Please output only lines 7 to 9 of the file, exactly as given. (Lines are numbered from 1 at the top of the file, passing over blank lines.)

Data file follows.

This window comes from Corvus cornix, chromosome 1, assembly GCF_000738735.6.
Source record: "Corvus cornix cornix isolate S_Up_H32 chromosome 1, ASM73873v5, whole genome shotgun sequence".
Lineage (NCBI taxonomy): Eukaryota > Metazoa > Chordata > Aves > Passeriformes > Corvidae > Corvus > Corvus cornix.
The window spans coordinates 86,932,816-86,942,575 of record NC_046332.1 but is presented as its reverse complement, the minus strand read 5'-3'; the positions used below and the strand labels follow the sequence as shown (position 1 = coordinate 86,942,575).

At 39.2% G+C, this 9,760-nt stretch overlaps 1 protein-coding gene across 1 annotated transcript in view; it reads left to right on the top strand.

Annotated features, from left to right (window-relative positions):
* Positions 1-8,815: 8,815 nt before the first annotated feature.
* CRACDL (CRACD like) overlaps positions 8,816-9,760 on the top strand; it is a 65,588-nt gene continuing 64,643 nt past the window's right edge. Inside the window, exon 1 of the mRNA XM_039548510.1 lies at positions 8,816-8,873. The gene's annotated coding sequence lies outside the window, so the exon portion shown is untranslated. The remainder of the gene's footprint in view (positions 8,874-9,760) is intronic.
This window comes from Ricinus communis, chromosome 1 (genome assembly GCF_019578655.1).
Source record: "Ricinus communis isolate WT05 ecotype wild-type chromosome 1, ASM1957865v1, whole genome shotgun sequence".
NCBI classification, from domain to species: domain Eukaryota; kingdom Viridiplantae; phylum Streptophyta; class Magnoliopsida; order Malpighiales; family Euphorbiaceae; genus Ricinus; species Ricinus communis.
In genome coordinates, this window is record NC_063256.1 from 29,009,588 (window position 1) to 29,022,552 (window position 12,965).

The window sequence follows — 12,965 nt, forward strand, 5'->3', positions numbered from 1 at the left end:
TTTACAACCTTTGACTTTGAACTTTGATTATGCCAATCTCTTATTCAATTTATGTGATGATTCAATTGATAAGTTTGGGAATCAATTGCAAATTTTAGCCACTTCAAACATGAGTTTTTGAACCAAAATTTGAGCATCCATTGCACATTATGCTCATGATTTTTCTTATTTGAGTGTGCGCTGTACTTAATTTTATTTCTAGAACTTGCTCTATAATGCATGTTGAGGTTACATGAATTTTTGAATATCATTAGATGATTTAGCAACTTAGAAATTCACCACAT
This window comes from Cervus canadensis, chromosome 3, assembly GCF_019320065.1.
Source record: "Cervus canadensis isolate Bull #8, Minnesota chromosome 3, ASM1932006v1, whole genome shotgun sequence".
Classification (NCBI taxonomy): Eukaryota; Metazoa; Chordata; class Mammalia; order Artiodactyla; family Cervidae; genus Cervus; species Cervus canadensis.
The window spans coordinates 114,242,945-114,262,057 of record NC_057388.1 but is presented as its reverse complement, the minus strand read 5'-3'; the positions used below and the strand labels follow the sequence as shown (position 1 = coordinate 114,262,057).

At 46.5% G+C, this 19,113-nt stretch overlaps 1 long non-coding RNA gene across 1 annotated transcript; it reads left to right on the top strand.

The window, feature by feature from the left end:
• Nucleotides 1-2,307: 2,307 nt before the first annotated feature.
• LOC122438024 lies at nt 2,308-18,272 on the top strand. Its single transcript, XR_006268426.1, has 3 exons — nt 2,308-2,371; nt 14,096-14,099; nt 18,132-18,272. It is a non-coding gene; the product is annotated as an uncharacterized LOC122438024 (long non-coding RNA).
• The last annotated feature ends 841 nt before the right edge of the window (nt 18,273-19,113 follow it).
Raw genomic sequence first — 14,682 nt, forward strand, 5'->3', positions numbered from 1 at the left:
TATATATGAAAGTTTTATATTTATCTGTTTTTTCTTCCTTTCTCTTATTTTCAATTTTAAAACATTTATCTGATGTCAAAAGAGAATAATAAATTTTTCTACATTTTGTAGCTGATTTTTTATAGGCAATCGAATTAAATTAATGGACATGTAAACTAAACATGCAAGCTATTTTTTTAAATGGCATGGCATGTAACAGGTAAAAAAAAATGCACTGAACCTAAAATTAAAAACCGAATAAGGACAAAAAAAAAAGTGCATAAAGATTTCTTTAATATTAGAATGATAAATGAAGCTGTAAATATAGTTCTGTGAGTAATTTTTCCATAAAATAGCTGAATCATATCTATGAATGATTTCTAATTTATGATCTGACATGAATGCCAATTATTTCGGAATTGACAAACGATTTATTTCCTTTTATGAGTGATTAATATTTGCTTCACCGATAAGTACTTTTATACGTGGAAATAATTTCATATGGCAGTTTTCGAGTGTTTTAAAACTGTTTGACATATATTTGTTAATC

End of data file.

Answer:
* Positions 1-8,815: 8,815 nt before the first annotated feature.
* CRACDL (CRACD like) overlaps positions 8,816-9,760 on the top strand; it is a 65,588-nt gene continuing 64,643 nt past the window's right edge. Inside the window, exon 1 of the mRNA XM_039548510.1 lies at positions 8,816-8,873. The gene's annotated coding sequence lies outside the window, so the exon portion shown is untranslated. The remainder of the gene's footprint in view (positions 8,874-9,760) is intronic.
This window comes from Ricinus communis, chromosome 1 (genome assembly GCF_019578655.1).